The commissioner said the reduction will be accomplished through streamlining operations and increasing efficiencies and will not result in lay-offs or hours reductions. The department completed a strategic planning process for the first time and set priorities, which included a top-to-bottom reorganization.

The reduction will amount to savings of about $13 million annually.

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Blue Shield of California agreed to reinstate coverage to 678 residents after settling a case with the Department of Insurance in early January.

With the agreement the public agency dropped the $12 million suit that alleged the carrier improperly rescinded the policies during a five-and-a-half-year period ending in May 2008. The carrier did not admit wrong-doing.

Blue Shield will pay the out-of-pocket expenses incurred by the customers while they didn’t have coverage, and officials have agreed to set up a third-party review system for any future policy rescissions.

“People pay their insurance premiums and expect to be taken care of if they have an emergency,” Insurance Commissioner Steve Poizner said in a statement. “Canceling someone’s insurance can have devastating medical, emotional and financial impacts.”

The department said Blue Shield could incur another $5 million fine if it does not meet all terms of the agreement. Last summer, the carrier paid $3 million in a settlement with the state Department of Managed Health Care for rescinding policies of customers in its HMO plans.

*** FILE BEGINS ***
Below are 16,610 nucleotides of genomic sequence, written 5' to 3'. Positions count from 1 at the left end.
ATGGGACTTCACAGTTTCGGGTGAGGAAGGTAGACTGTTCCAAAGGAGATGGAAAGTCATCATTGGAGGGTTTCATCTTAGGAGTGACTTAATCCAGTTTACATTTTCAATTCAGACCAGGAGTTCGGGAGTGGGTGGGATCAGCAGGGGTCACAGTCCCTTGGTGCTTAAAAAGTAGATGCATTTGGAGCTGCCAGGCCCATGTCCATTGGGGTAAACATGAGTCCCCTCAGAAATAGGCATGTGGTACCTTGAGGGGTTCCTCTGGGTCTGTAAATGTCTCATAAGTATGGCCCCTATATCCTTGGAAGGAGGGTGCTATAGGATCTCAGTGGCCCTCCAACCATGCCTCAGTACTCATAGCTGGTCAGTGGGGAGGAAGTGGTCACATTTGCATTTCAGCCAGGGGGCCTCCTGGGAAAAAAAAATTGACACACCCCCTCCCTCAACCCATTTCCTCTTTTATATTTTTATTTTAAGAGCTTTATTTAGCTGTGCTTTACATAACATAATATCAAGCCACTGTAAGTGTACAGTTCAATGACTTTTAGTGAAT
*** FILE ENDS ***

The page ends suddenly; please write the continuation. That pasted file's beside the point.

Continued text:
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Cigna Corp. health benefits provider announced recently that it will reduce its staff by about 4 percent, or a total of 1,100 jobs, by mid-2009.

The carrier said it will close several offices and take an after-tax charge of $30 million to $40 million in connection with the job cuts.

“Given the unprecedented economic situation we and our customers are facing, these actions are essential to ensure we can meet their needs for high-value, cost-effective products and services,” said Cigna Chairman and CEO Edward Hanway.

“Decisions like these are difficult and never made lightly, but they are necessary given the current environment.”

The company is the latest in several rounds of major insurer layoffs, including 4,000 positions with UnitedHealth Group and 1,000 at Aetna, both announced last year.

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Health Net Inc. executive Patricia Carey was recently appointed to the board for the California Employees Retirement System, the nation’s largest government pension fund.

Ms. Carey serves as senior vice president and chief regulatory and external relations officer for the 6.7 million-member insurer and is also a former staff person to Gov. Arnold Schwarzenegger and former Gov. Pete Wilson.

As a member of the 13-person state panel, she will manage investments that pay for benefits and health coverage for about 1.3 million retired public employees and their families.

The fund is now estimated at a value of about $178.3 billion after recently losing about a quarter of its value during the downfalls on Wall Street. In addition to stock, the portfolio includes bonds, real estate, hedge funds and commodity investments.

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Submit items for this column to Ashley Furness at afurness@busjrnl.com, 707-521-4257 or fax 707-521-5292.